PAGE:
Psalm 91

For my weekly quiet time this week, I will blog about Psalm 91, which is about God’s protection of people from harm.

I used to know a preacher who liked to tell a story about Psalm 91.  He told me and whomever would listen that he would play Psalm 91 on a tape-recorder and listen to it over and over again at night.  This preacher was big on people disciplining their thoughts by meditating on God’s word, for he felt that this could lead to a positive attitude, spiritual power, and even to physical healing.  One morning, he said, after he had listened to Psalm 91 repeatedly the night before, he was in his garage and there was a fire.  The very next moment, he was standing outside of the garage and watching it burn.  In his telling, God had removed him from the burning garage, protecting him in accordance with Psalm 91.

I appreciated the preacher’s story and his teachings, for they gave me the hope that reading the Bible could lead me to have a good life.  And yet, as I see life, God does not seem to deliver everyone from danger.  There are still people—-even Christians—-who die as a result of automobile accidents, earthquakes, hurricanes, floods, and sickness.  In The Treasury of David, Charles Haddon Spurgeon apparently recognizes this fact, for he says that Psalm 91’s point is not that God will protect everybody (or even every Christian) from harm.  Rather, according to Spurgeon, Psalm 91 is saying that God will protect those who are especially close to God—-those who dwell in the Most High’s secret place.

I suppose that, from a certain point-of-view, what Spurgeon is saying makes a degree of sense.  Wouldn’t God, after all, want to preserve and protect those who are close to him and do good in the world?  But this notion somewhat compromises God’s unconditional love, plus I have doubts that real life consistently works this way.  After all, during plagues throughout history, people were shocked that those who were the most proactive in ministering to the sick—-Christians—-themselves became sick and died.  And, although the preacher I mentioned at the beginning of this post talked at times about how one could become so spiritual and close to God as to escape death, he himself passed on.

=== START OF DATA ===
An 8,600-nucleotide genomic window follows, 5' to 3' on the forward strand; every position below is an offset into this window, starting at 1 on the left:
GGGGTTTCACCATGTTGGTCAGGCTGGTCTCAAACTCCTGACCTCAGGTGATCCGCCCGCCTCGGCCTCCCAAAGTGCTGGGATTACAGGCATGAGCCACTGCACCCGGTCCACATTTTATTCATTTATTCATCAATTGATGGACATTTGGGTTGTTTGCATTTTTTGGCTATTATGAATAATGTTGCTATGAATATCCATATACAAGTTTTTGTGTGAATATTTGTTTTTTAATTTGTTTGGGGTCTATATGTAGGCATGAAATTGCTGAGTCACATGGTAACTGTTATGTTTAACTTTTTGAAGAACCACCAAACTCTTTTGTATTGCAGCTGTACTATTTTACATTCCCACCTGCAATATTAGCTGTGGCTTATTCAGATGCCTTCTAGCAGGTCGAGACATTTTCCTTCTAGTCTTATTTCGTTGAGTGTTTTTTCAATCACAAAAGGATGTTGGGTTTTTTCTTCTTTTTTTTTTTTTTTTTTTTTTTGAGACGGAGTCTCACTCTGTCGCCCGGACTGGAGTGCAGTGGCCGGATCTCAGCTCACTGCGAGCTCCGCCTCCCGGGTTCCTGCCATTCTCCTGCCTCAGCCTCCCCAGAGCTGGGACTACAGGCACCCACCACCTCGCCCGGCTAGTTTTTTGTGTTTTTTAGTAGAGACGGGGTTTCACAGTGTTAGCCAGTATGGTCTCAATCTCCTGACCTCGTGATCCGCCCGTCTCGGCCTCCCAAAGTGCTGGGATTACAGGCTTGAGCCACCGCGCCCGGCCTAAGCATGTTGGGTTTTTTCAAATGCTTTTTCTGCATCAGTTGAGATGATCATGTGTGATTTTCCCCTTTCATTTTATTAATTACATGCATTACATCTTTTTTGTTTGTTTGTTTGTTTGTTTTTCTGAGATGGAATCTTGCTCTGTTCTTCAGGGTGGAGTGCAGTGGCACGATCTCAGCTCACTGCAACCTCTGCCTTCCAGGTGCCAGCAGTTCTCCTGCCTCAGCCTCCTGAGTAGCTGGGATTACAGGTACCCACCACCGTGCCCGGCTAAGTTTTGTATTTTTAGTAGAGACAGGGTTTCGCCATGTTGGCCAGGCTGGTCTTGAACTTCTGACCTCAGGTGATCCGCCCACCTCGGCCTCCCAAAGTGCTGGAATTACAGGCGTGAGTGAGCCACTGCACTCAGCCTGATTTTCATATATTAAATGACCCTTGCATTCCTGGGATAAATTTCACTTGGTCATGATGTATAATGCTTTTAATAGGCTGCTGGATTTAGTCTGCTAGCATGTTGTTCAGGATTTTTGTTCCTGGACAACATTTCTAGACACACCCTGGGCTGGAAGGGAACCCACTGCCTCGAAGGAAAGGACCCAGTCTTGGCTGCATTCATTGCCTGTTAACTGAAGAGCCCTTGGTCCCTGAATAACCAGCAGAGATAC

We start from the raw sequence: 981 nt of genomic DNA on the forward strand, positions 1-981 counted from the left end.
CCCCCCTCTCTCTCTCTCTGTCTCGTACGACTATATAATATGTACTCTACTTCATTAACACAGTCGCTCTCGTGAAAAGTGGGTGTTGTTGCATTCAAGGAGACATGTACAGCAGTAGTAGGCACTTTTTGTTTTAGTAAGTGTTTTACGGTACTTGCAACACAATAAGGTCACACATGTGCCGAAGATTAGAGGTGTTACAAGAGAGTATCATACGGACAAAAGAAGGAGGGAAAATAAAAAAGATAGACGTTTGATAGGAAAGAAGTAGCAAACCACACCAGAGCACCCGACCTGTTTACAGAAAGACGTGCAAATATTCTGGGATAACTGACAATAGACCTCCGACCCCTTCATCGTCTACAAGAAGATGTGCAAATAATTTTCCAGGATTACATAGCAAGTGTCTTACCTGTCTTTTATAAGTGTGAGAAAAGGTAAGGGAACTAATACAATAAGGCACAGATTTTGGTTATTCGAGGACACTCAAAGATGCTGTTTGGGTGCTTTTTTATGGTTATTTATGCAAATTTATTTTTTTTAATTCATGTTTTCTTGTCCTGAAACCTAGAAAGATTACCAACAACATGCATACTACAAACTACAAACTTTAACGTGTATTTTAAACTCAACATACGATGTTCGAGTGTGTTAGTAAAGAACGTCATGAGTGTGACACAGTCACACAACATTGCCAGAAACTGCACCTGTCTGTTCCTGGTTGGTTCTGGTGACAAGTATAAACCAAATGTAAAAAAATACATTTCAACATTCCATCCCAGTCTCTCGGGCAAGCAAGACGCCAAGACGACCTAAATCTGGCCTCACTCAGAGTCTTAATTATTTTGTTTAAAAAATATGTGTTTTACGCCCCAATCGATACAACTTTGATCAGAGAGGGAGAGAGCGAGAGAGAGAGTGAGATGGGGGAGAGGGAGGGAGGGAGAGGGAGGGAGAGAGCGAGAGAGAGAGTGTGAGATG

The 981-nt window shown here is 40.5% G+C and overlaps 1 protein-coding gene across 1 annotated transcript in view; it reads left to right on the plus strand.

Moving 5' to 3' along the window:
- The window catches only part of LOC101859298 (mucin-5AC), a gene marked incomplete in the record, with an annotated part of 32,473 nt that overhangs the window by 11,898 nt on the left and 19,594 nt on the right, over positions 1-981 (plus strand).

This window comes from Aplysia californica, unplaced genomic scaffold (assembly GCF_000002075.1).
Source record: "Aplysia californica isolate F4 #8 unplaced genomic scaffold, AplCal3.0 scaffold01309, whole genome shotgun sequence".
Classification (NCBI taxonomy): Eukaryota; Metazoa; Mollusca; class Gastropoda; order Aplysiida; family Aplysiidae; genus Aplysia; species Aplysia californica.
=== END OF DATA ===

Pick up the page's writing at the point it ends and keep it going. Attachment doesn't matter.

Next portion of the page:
I can still understand the psychological appeal of Psalm 91, though.  I pray for God’s protection to be on myself, my family, and my friends, even though I wonder why there are people who die tragically.  I suppose that I can try to comfort myself with the notion that God has a plan.  That works for a lot of people, and perhaps it could work for me.  But I wouldn’t tell someone who is suffering that.  Rather, I’d just listen and be there for the person.

My study of the different ideas about the setting of Psalm 91 was interesting.  There is one view that the Psalm relates to God’s protection of the king in battle, as God protected the king’s life, while his enemies fell due to being killed or getting a disease.  Another view is that Psalm 91, like Psalm 90, is by Moses.  According to E.W. Bullinger, whereas Psalm 90 is about the death of the cursed wilderness generation, Psalm 91 concerns God’s preservation of Joshua, Caleb, and the next generation, the ones who would survive to enter the Promised Land.  Whether or not one accepts this as the setting for Psalm 90-91, some do maintain that there is a connection between the two Psalms: Psalm 90 is pessimistic and discusses the brevity of human life due to God’s wrath, whereas Psalm 91 is about how God protects the faithful from life-threatening harm and gives them a long life.